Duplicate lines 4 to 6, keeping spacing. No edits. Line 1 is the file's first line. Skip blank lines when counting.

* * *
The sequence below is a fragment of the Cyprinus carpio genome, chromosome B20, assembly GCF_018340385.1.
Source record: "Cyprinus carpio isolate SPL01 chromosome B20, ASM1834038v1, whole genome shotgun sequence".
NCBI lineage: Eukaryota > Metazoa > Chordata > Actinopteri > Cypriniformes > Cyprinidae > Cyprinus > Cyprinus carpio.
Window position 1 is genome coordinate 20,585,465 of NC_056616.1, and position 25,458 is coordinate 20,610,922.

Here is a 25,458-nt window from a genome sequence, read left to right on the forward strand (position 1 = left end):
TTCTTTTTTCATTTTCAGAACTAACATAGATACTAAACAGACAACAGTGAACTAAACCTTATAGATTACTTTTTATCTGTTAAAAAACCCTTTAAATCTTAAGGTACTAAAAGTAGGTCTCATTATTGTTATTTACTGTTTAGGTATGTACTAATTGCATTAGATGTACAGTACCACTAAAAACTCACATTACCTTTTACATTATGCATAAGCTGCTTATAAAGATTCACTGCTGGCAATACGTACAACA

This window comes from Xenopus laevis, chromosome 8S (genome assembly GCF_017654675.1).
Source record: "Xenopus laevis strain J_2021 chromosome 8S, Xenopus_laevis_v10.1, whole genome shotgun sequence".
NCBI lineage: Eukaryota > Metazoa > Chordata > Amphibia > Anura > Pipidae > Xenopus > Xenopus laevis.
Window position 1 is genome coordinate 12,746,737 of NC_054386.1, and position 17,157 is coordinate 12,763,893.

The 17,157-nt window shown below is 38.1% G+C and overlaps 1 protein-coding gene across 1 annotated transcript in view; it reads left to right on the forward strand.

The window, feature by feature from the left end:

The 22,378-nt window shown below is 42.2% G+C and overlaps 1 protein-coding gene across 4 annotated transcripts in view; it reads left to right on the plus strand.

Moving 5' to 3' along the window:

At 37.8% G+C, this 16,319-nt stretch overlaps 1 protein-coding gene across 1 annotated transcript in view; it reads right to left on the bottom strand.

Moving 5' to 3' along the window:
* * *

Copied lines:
Window position 1 is genome coordinate 20,585,465 of NC_056616.1, and position 25,458 is coordinate 20,610,922.

Here is a 25,458-nt window from a genome sequence, read left to right on the forward strand (position 1 = left end):
TTCTTTTTTCATTTTCAGAACTAACATAGATACTAAACAGACAACAGTGAACTAAACCTTATAGATTACTTTTTATCTGTTAAAAAACCCTTTAAATCTTAAGGTACTAAAAGTAGGTCTCATTATTGTTATTTACTGTTTAGGTATGTACTAATTGCATTAGATGTACAGTACCACTAAAAACTCACATTACCTTTTACATTATGCATAAGCTGCTTATAAAGATTCACTGCTGGCAATACGTACAACA